Good morning readers. Thanks for coming by for a read this morning.
For six days this Australorp hen’s been sitting on a golf ball and two chalk eggs. Every day I go out and rob the real eggs from under her, stroke her, talk to her, listen to her grumbles, whines, complaints, leaving that golf ball and the chalk eggs to give her something to hope for.
Highly-bred hens such as this one are somewhat similar to 21st Century human beings in some ways. They’ve had almost all the instincts bred out of them in favor of, either producing a lot of chicken-meat in the least possible while, or producing as many eggs as their bodies allow. Australorps hold the world record for the most eggs produced by a single hen during the span of a year.
The cost, from the perspective of the hen, is they’ve mostly lost the instincts required to cause them to go broody. The instincts required to survive as a species. Same’s true of my Americauna hens. Great layers, lousy instincts.
So I’m prone to have a warm place in my heart for a hen when she goes broody, even though I don’t need any more chickens, don’t want any chicks. It’s the mawkish sentimentality in me, I reckons. I feel a lot of sympathy and tenderness for a hen trying her best to hatch clutch of eggs, even if the eggs are chalk and golf balls.
I try to simulate a pair of mirror sunglasses when I go out to lift her off the latest eggs, hers and those the other hens try to sneak in under her to give the species another microscopic shot at survival.
Those imaginary mirror sunglasses mightn’t be necessary to me to get through these final decades of my life, but they certainly make it easier to watch what’s going on around me. Human beings sitting on golf balls and chalk eggs, allowing instincts to creep briefly into their behaviors occasionally, probably won’t hatch. But it appeals to my mawkish sentimentality side and there’s no harm in it.
At least no harm that would be neutralized by me not indulging.
A creature pays his money and takes his chances this lifetime. Even if the creature’s a hen and the eggs aren’t all they’re cracked up to be.
Posted in 2012, America, Human Behavior, Senior Citizens
Tagged animals, Chickens, country life, culture, home, homesteading, Human Behavior, humor, Life, lifestyle, Nature, Poultry, psychology, society, sociology, survival
Previously blogged May 17, 2005
Saturday a recently acquired friend and I revisited one of the sites I spent a lot of time puzzling over during the search for the lost gold mine. The place was the focus of the ’98 search and a good many years prior to that. Sometimes it amazes me how many times I climbed and unclimbed the west face of that mountain, always finding something new and puzzling. I spent most of a month camped at the top, friends coming in for a week or so, then heading back to their lives elsewhere without finding what we were looking for, but finding enough adventure, fellowship and mountain air for a while and remember as one of the good times.This was Jim’s first time up there. We went in mainly to look at a rock pillar that’s peeling away from a cliff face.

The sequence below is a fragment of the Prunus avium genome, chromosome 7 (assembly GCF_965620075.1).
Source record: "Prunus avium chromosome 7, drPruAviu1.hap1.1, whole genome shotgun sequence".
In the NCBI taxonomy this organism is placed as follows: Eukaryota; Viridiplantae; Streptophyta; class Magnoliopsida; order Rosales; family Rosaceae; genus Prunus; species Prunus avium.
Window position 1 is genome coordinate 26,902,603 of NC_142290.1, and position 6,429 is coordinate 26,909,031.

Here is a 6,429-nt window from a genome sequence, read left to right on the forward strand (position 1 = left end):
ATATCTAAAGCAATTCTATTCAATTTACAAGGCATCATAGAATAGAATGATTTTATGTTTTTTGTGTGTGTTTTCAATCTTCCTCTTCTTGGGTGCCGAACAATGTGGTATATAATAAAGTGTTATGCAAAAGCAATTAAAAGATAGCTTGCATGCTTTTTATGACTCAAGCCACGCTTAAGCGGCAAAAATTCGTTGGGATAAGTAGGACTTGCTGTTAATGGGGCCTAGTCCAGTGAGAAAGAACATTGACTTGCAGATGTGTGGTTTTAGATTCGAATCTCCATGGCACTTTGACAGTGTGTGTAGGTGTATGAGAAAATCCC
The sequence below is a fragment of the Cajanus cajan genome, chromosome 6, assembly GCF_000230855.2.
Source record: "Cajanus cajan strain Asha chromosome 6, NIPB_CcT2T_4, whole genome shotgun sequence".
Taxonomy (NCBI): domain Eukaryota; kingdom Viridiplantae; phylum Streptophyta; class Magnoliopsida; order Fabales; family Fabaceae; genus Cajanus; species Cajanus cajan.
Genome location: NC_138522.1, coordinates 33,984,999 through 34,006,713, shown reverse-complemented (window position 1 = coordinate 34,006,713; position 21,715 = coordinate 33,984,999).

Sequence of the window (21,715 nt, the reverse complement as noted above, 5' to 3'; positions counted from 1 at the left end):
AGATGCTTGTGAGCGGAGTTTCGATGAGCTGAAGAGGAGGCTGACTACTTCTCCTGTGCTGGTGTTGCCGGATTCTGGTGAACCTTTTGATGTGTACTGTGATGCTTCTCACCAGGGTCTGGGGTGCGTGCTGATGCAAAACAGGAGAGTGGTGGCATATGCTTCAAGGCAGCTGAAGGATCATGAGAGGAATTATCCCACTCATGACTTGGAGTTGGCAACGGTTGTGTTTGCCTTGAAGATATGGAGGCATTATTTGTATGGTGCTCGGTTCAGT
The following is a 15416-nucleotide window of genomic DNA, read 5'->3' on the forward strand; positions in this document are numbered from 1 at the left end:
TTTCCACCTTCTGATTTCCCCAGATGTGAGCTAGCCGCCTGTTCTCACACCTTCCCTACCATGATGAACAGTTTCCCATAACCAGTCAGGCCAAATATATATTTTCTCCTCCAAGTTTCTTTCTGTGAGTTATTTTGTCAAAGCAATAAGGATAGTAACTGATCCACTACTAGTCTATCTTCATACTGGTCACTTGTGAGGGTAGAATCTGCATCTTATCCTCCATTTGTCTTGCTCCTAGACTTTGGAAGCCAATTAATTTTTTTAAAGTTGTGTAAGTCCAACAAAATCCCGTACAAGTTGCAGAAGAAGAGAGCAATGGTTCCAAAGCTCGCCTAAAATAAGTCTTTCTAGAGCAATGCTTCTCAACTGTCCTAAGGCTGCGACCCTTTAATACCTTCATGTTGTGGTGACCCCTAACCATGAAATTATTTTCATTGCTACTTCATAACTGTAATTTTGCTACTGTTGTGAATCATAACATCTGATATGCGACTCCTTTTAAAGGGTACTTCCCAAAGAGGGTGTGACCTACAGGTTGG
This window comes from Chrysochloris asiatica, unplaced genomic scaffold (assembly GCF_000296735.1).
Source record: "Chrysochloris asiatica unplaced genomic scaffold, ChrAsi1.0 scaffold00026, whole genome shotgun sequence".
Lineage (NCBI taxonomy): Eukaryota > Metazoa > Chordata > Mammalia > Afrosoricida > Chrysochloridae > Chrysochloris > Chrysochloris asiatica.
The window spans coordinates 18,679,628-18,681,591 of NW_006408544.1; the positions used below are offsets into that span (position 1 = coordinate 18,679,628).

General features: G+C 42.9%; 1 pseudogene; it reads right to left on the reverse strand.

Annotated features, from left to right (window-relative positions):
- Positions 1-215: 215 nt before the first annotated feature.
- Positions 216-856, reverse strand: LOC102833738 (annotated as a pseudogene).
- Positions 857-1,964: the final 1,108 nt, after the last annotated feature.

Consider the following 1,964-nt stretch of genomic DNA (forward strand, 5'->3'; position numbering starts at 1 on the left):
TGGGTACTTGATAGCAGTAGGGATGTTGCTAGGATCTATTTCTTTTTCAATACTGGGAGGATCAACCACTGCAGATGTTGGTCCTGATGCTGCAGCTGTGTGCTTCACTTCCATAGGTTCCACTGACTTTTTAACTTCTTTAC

It’s a formation that fascinated a man I’ve come to know awfully well by his work; a man I never met, but whom I followed around that mountain puzzling over what he did, how he did it and why he did it. A man who lived and died 150 years ago, roughly. A man who knew a gamble when he saw one, went into a canyon spang in the middle of Apache country at a time when the best he could hope for if he was a quick death, or if his luck was bad, hanging upside down over a slow fire.
I’ve been wearing the arrowhead that almost certainly killed him hanging from a leather thong around my neck for a decade or more. The ruin a few charred logs high, a long-tom sluice he carved with an axe out of a three-foot diameter log, a 400 pound rock he chiseled down to use as an arrastra and a hundred or so signs and symbols he made on rocks, along with his various diggings are all that’s left to tell what kind of man he was.
A gambler, he was, gambling on being caught by Apaches, gambling a broken leg in a place where such a thing was sure death. A man who believed in himself so thoroughly that in that setting that he pecked away at the base of a 50 ton pillar of rock trying to get at what was underneath until it gives a man the fantods even today to walk beneath it.
One of the things I’ve spent a lot of time contemplating as I watched Orion chasing the Pleiades across the night sky to the background music of wind in the treetops is the thought of how a man of that sort would feel about a world where low-level risk-taking is a criminal offense.
A time when edging the nose of a vehicle onto the pavement without fastening the seat belt probably won’t get you hurt, but it will almost certainly get you a conversation with an armed pair of mirror sunglasses. A time when risk is defined in how many years it might take you to get cancer from whatever you’re eating or smoking. When excessive gambling is betting the grocery money at the blackjack table.
I wonder if he’d have played a wheel, or just picked a few numbers that suited him and bought a hundred tickets with the same six numbers on them, going for broke on something he believed in, the way he did in life.
One of the ways we define who and what we are includes what we’re willing to give up to travel around the sun a few more times. That guy on the mountain wasn’t inclined to give up much.
Posted in 1990's, Adventure, Gambling, History, Human Behavior, Lottery, Native Americans, New Mexico, NM, Outdoors, Prospecting
Tagged apache, country life, environment, gambling, gold mine, History, Human Behavior, Life, lifestyle, lottery, miscellaneous, musings, New Mexico, other, prospecting, random, Reflections, thoughts